Napalm Death and the Possibility of Life’s Destruction
It was a big day for Napalm Death. John Peel’s producer, John Walters, had called drummer Mick Harris at his parents’ house in Birmingham to ask the question every up-and-coming band wanted to hear: whether the band could come down to London to do a session. They knew that Peel had been going crazy for their debut album Scum, and holding the DJ in no little reverence, they agreed. Too excited to be nervous they looked forward to a Sunday afternoon in the BBC’s Maida Vale studio, and the prospect of a free meal.
The teenage band – as ever – had to converge on Birmingham from disparate points: bassist Shane Embury came from home in Ironbridge near Telford, Shropshire, and stayed overnight at Harris’s house. Bill Steer’s parents dropped him off in the morning (they still wouldn’t let the guitarist travel on his own by train from the Wirral). They piled into the rented van and picked up vocalist Lee Dorrian in Coventry before heading towards their destiny. Long-suffering Peel Sessions producer Dale Griffin was aghast. Harris had gamely presented him with the twelve-song set list that the band wanted to perform in their twenty minutes in studio 3, beaming from ear to ear, the hyperactive little shite as ever. But this was not the way things ran,Griffin explained: bands had twenty minutes divided into four slots: A, B, C and D. Yes, a band could get away with five, maybe six songs if they squeezed two into one slot, but twelve was out of the question. Harris had to repeat to yet another sound engineer how Napalm worked: that it would only take a few minutes – their songs didn’t last long. Griffin was perplexed as much as exasperated, but soon relented and stood open-mouthed as the band blazed through their set in one take. Music had taken some very strange paths since he had co-founded Mott the Hoople in 1969, but this was something else.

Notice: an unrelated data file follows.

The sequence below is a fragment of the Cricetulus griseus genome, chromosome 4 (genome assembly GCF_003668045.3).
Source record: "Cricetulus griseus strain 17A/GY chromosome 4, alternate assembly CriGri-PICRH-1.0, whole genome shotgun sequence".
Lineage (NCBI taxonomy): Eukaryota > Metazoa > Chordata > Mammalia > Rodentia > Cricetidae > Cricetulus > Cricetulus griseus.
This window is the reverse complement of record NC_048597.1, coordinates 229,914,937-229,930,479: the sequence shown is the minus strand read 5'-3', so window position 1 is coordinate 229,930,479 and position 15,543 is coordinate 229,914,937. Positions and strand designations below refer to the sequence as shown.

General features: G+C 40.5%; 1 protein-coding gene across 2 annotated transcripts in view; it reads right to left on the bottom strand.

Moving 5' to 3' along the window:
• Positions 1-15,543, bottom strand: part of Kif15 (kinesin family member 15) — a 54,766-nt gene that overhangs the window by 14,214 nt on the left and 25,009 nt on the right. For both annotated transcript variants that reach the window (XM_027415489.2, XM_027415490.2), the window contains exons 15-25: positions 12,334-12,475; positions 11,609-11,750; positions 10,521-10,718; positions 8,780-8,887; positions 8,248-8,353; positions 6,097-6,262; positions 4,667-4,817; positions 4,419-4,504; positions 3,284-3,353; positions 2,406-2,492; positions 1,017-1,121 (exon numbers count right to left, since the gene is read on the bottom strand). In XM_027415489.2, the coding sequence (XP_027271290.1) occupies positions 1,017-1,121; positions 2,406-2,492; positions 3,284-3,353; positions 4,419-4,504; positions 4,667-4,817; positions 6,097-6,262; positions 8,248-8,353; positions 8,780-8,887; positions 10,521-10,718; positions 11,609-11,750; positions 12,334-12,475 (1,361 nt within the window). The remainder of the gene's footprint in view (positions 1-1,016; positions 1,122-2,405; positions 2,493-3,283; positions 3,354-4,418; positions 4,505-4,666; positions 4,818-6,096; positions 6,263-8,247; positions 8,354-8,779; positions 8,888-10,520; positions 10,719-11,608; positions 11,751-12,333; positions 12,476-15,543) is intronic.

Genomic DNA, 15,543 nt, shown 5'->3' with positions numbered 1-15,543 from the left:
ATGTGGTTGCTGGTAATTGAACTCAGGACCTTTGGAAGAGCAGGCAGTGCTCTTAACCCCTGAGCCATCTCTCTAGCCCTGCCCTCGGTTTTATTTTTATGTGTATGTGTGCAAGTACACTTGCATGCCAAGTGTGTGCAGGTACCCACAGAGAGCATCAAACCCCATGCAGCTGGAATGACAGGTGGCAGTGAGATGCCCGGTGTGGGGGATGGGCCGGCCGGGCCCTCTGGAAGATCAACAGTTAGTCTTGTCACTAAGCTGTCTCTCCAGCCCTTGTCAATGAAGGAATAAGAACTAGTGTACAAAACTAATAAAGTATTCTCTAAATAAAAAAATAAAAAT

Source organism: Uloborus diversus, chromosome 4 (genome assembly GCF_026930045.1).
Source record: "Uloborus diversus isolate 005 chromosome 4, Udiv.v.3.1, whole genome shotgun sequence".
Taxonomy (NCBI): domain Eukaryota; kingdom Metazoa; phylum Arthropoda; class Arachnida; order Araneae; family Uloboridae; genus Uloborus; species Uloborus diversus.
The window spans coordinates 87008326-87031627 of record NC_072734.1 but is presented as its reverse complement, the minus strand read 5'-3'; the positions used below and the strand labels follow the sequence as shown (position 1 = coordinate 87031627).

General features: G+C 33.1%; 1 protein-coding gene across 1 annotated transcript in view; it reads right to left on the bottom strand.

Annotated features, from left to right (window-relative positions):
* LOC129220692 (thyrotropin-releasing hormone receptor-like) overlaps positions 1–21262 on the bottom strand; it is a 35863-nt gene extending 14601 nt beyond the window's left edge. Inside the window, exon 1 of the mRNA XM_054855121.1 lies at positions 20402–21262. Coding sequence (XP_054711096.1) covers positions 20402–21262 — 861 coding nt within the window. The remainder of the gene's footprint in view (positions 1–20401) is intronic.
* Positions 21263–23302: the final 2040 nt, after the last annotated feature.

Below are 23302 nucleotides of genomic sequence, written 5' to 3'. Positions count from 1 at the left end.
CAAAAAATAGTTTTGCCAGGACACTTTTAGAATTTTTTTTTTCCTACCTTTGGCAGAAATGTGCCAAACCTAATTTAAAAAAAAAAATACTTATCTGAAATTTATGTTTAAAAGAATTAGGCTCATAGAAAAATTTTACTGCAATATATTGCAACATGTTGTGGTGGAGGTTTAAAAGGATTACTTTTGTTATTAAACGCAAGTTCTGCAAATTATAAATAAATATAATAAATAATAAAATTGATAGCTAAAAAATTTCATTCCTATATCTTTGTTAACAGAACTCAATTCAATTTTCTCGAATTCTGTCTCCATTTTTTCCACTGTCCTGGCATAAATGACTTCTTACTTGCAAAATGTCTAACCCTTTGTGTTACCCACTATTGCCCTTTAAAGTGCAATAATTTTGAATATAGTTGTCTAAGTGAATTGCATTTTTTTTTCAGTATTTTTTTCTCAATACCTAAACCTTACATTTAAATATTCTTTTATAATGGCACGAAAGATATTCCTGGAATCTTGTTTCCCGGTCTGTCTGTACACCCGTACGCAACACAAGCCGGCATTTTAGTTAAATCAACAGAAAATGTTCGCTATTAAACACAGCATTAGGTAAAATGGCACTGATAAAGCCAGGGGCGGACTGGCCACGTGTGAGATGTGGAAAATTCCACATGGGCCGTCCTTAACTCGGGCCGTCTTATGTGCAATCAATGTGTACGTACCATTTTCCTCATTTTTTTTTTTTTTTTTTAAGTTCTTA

Dorrian and Harris took their positions to overlay the vocals, credited on Scum for ‘lead growls’ and ‘Caveman screams and growls’ respectively. Once they started Griffin had to be fast to stop them in their tracks: half-laughing and halfcrying he ran out and brought back avant-garde punk vocalist Danielle Dax who had been recording in the adjacent studio. They started again, before Dax exclaimed, ‘You can’t sing like that! You’ll damage your vocal chords, boys!’